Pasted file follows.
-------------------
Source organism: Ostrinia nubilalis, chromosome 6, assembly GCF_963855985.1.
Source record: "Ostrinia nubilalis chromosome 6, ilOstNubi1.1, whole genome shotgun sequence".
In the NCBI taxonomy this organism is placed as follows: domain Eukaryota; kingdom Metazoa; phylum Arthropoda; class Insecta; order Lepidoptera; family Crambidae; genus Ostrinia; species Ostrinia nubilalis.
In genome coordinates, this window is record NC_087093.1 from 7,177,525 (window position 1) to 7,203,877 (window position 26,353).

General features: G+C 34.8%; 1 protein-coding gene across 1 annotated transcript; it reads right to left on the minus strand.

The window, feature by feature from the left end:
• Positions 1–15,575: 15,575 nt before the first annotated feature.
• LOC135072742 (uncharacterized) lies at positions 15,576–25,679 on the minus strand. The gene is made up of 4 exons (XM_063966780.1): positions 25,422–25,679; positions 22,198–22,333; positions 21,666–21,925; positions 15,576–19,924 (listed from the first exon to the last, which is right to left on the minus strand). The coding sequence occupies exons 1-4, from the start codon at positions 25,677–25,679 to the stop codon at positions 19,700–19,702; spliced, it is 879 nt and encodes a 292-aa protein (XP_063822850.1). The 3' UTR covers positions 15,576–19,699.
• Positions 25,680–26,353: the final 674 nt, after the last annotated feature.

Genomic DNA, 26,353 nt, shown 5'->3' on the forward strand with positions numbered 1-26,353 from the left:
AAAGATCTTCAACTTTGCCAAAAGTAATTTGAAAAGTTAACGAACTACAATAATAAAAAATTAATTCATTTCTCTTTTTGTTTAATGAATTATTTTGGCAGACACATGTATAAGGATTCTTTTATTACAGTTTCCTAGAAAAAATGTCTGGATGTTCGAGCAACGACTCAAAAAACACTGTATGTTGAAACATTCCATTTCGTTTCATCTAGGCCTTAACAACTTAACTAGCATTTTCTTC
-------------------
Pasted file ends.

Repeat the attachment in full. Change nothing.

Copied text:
Source organism: Ostrinia nubilalis, chromosome 6, assembly GCF_963855985.1.
Source record: "Ostrinia nubilalis chromosome 6, ilOstNubi1.1, whole genome shotgun sequence".
In the NCBI taxonomy this organism is placed as follows: domain Eukaryota; kingdom Metazoa; phylum Arthropoda; class Insecta; order Lepidoptera; family Crambidae; genus Ostrinia; species Ostrinia nubilalis.
In genome coordinates, this window is record NC_087093.1 from 7,177,525 (window position 1) to 7,203,877 (window position 26,353).

General features: G+C 34.8%; 1 protein-coding gene across 1 annotated transcript; it reads right to left on the minus strand.

The window, feature by feature from the left end:
• Positions 1–15,575: 15,575 nt before the first annotated feature.
• LOC135072742 (uncharacterized) lies at positions 15,576–25,679 on the minus strand. The gene is made up of 4 exons (XM_063966780.1): positions 25,422–25,679; positions 22,198–22,333; positions 21,666–21,925; positions 15,576–19,924 (listed from the first exon to the last, which is right to left on the minus strand). The coding sequence occupies exons 1-4, from the start codon at positions 25,677–25,679 to the stop codon at positions 19,700–19,702; spliced, it is 879 nt and encodes a 292-aa protein (XP_063822850.1). The 3' UTR covers positions 15,576–19,699.
• Positions 25,680–26,353: the final 674 nt, after the last annotated feature.

Genomic DNA, 26,353 nt, shown 5'->3' on the forward strand with positions numbered 1-26,353 from the left:
AAAGATCTTCAACTTTGCCAAAAGTAATTTGAAAAGTTAACGAACTACAATAATAAAAAATTAATTCATTTCTCTTTTTGTTTAATGAATTATTTTGGCAGACACATGTATAAGGATTCTTTTATTACAGTTTCCTAGAAAAAATGTCTGGATGTTCGAGCAACGACTCAAAAAACACTGTATGTTGAAACATTCCATTTCGTTTCATCTAGGCCTTAACAACTTAACTAGCATTTTCTTC